Charlotte Lozier Institute

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Eye Formation

Dive Deeper
Baby's eyes form from the interaction of nervous tissue, outer tissue called ectoderm starting in the sixth week. At birth, the newborn is born able to see, but with such low visual acuity that she is legally blind. Visual experience outside the womb helps the visual system finish developing. (Image Credit: Science Source)

The eyes begin forming 22 days after conception, also known as 5 weeks and 1 day gestation.1 Tissue from the developing brain pushes forward towards the face to form an optic cup and the beginnings of the optic nerve, which will connect the eye to the brain. The optic cup becomes the back of the eye, called the retina, which turns light energy into neural signals. The front of the eye, including the cornea and the lens, both form from the surface tissue. Instead of becoming skin, chemical messages from the optic cup turn these structures into transparent tissue. In week eight, more surface tissue interacts with the cornea and lens to form the embryo’s eyelids.2 Interestingly, the embryo’s eyelids actually fuse together around 10 weeks, and only reopen around 26 weeks.3

The optic cup is shaped like a catcher’s mitt and forms the back of the eye. The front layer of the optic cup will become the colorful iris and the muscles that change the size of the pupil. The back layer of the optic cup will become the light-sensitive receptors in the retina and the neurons that connect the retina to the brain. In week 9 the pigments in the retina are visible. Also, the critical neural connection between the back of the eye and the brain, called the optic nerve, has formed.4

The front and back of the eyeball fuse together by week 10, and muscles start moving the eyes by week 12.5 Eye movements can be detected by ultrasound starting in week 14,6 and can reveal whether a baby is awake, asleep, or dreaming starting in week 23.7

The light-sensitive receptors in the retina are called rods and cones. Interestingly, just as neurons stop forming late in pregnancy, new rods and cones stop forming too. Cells stop dividing in the center of the retina, called the fovea, around 16 weeks gestation, and cells stop dividing in the outer ring of the retina around 31 weeks.8 Rods let the eyes detect very small amounts of light, and they detect light at the edges of a person’s vision. By contrast, cones mostly detect light in the center of a person’s vision and produce sharp, colorful images. Adults have 100 million rods and 7 million cones in each eye.9 Rods and cones are formed all over the retina, but in adults, rods are mostly found in the periphery and cones are found in the fovea. Cones move towards the center of the retina, called the fovea, and rods move out of the fovea throughout pregnancy and for many months after birth.10 In fact, the fine maturity of cones is not complete until at least 4 years old.11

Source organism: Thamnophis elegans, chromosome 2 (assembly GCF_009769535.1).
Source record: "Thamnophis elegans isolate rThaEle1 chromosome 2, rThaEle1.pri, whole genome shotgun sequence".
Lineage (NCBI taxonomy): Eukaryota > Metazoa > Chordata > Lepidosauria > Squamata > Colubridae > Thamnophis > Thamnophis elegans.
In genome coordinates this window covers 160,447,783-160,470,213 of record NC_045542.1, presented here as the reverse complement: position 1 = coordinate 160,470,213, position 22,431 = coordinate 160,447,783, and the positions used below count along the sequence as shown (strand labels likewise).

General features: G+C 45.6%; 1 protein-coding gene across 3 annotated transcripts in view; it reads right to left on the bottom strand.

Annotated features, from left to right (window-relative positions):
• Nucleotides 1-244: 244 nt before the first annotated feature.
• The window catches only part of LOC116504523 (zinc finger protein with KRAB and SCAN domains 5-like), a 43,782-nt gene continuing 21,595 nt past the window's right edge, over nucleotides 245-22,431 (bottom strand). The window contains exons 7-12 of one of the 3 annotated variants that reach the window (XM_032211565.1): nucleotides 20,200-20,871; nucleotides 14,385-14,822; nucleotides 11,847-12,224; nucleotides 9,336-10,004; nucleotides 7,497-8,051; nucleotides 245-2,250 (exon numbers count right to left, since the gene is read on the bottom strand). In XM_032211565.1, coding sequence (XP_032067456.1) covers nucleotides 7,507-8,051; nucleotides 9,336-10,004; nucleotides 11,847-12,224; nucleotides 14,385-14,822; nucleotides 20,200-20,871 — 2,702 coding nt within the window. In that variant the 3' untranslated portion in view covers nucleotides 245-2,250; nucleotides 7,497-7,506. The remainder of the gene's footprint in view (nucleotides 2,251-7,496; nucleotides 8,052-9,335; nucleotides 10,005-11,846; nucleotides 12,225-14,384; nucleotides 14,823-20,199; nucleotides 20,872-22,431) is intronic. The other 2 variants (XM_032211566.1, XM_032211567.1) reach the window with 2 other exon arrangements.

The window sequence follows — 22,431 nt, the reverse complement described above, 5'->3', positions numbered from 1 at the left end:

Premature infants can look at objects or lights starting between 30 and 32 weeks. These infants start moving their eyes to track moving objects at 34 weeks.12 Interestingly, they look preferentially at a pattern over a gray circle starting at 34 weeks. This is especially impressive because their visual acuity is around 20/2000.13 Simply put, that means that an object that an average adult could see 2000 feet away would need to be just 20 feet away for the baby to be able to see it. For perspective, a person is legally blind if their visual acuity is 20/200 or worse. Babies have adult levels of visual acuity around 3 or 4 years old.14

Most infants are born with light blue or gray eyes. A baby’s eye color finalizes between 6 and 12 months old. The color is determined by the distribution of melanin in the iris. Melanin is the same pigment that gives skin its color. If the melanin stays at the back of the iris, then the eye will be blue. If the melanin is found all over the supporting tissue in the iris, then the eye will be brown.15

Major milestones in eye development:

Gestational Age Milestone
Week 6 Lens placode and optic vesicles form.16
Week 8 Pigments developing in retina.17 Eyelids form.18
Week 10 The eyeballs finish forming.19 Eyelids fuse together.20
Week 11 Rods and cones start forming.21
Week 12 First eye movements detected.22
Week 14 Several eyelashes have formed.23 Spontaneous eye movements begin.24
Week 23 Rapid eye movements begin. 25
Week 26 Eyelids reopen.26
Week 28 First fetal responses to light.27
Week 31 Fetal pupils constrict and dilate in response to light.28
Week 32 Premature infants can fixate on lights.29
Week 33 Consistent blinking begins.30
Week 34 Premature infants can visually track a moving object.31
Sperm-egg fusion